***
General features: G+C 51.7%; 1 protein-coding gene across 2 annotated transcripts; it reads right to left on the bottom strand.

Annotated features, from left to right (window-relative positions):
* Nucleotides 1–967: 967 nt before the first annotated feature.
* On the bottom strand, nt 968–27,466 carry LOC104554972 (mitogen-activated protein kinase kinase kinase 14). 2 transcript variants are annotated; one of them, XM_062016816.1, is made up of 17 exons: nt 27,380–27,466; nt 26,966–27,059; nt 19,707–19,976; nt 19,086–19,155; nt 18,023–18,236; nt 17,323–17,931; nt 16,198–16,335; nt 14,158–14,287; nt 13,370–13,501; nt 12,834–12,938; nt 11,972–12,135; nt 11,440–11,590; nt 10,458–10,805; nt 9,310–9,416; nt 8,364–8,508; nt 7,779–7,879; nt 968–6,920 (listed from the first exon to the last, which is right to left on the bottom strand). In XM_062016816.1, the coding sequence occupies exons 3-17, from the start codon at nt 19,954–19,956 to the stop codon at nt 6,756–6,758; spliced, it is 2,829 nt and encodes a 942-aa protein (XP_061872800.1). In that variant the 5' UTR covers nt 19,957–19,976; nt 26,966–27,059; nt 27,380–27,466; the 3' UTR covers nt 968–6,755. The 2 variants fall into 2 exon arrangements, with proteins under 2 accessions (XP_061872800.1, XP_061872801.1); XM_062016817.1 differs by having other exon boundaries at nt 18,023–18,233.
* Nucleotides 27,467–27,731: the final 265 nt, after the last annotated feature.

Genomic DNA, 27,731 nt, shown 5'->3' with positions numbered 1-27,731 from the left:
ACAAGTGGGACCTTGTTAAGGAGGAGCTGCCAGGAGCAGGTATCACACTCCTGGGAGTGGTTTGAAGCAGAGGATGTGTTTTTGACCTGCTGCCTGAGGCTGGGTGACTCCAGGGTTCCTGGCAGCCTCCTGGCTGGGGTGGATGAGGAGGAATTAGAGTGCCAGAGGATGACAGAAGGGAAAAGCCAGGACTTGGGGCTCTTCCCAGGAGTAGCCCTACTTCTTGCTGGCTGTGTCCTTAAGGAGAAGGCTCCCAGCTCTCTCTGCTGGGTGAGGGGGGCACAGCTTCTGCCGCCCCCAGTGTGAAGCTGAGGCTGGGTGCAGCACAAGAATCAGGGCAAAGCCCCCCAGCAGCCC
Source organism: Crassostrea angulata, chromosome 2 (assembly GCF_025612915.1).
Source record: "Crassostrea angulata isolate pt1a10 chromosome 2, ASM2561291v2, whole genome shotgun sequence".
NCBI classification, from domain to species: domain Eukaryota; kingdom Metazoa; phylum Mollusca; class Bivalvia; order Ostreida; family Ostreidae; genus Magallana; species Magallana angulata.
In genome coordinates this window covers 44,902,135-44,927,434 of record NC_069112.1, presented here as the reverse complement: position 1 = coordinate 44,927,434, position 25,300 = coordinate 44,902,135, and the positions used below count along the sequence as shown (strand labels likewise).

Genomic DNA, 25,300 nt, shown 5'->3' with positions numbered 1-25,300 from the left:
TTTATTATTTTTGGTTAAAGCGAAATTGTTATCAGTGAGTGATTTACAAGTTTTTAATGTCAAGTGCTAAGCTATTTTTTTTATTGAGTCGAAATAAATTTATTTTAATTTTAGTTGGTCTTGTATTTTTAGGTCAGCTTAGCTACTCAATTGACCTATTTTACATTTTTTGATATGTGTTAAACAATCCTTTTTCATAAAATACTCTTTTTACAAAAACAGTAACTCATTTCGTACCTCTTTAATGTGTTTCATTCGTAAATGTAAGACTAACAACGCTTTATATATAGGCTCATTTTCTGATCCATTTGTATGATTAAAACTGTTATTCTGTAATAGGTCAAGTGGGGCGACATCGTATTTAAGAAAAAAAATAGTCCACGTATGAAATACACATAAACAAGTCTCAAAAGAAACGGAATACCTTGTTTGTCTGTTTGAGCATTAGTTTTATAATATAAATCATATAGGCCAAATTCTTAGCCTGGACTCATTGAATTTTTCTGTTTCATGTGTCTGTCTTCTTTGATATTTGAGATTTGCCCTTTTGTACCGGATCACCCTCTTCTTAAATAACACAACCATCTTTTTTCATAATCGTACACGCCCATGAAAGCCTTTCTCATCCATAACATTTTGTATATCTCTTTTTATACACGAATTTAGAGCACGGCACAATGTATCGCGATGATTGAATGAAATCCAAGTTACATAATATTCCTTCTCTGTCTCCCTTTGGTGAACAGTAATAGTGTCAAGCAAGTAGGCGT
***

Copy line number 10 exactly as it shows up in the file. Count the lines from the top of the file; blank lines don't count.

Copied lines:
NCBI classification, from domain to species: domain Eukaryota; kingdom Metazoa; phylum Mollusca; class Bivalvia; order Ostreida; family Ostreidae; genus Magallana; species Magallana angulata.